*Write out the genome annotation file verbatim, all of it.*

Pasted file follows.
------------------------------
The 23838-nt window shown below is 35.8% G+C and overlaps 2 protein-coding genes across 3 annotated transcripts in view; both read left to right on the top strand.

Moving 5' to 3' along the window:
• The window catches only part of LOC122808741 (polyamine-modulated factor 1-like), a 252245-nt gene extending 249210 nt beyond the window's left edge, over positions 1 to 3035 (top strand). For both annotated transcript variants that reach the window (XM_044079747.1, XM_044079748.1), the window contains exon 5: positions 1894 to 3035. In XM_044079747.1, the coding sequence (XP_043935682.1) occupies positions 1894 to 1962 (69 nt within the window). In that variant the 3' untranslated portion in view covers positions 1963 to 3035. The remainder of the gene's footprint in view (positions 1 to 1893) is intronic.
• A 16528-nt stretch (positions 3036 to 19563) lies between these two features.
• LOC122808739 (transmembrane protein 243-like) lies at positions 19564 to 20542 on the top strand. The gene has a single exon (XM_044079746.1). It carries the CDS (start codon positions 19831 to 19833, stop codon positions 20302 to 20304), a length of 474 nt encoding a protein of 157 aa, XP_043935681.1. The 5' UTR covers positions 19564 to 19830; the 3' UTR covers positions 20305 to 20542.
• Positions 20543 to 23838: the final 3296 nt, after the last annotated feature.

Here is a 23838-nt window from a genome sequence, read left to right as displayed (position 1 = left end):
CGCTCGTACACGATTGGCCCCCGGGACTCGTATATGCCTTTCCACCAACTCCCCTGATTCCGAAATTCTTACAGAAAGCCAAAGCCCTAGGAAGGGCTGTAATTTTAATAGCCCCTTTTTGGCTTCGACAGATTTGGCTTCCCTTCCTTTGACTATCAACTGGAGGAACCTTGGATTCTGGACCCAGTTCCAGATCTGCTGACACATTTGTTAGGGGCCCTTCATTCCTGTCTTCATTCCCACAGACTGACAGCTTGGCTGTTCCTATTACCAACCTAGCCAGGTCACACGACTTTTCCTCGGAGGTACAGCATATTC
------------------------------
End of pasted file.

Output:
The 23838-nt window shown below is 35.8% G+C and overlaps 2 protein-coding genes across 3 annotated transcripts in view; both read left to right on the top strand.

Moving 5' to 3' along the window:
• The window catches only part of LOC122808741 (polyamine-modulated factor 1-like), a 252245-nt gene extending 249210 nt beyond the window's left edge, over positions 1 to 3035 (top strand). For both annotated transcript variants that reach the window (XM_044079747.1, XM_044079748.1), the window contains exon 5: positions 1894 to 3035. In XM_044079747.1, the coding sequence (XP_043935682.1) occupies positions 1894 to 1962 (69 nt within the window). In that variant the 3' untranslated portion in view covers positions 1963 to 3035. The remainder of the gene's footprint in view (positions 1 to 1893) is intronic.
• A 16528-nt stretch (positions 3036 to 19563) lies between these two features.
• LOC122808739 (transmembrane protein 243-like) lies at positions 19564 to 20542 on the top strand. The gene has a single exon (XM_044079746.1). It carries the CDS (start codon positions 19831 to 19833, stop codon positions 20302 to 20304), a length of 474 nt encoding a protein of 157 aa, XP_043935681.1. The 5' UTR covers positions 19564 to 19830; the 3' UTR covers positions 20305 to 20542.
• Positions 20543 to 23838: the final 3296 nt, after the last annotated feature.

Here is a 23838-nt window from a genome sequence, read left to right as displayed (position 1 = left end):
CGCTCGTACACGATTGGCCCCCGGGACTCGTATATGCCTTTCCACCAACTCCCCTGATTCCGAAATTCTTACAGAAAGCCAAAGCCCTAGGAAGGGCTGTAATTTTAATAGCCCCTTTTTGGCTTCGACAGATTTGGCTTCCCTTCCTTTGACTATCAACTGGAGGAACCTTGGATTCTGGACCCAGTTCCAGATCTGCTGACACATTTGTTAGGGGCCCTTCATTCCTGTCTTCATTCCCACAGACTGACAGCTTGGCTGTTCCTATTACCAACCTAGCCAGGTCACACGACTTTTCCTCGGAGGTACAGCATATTC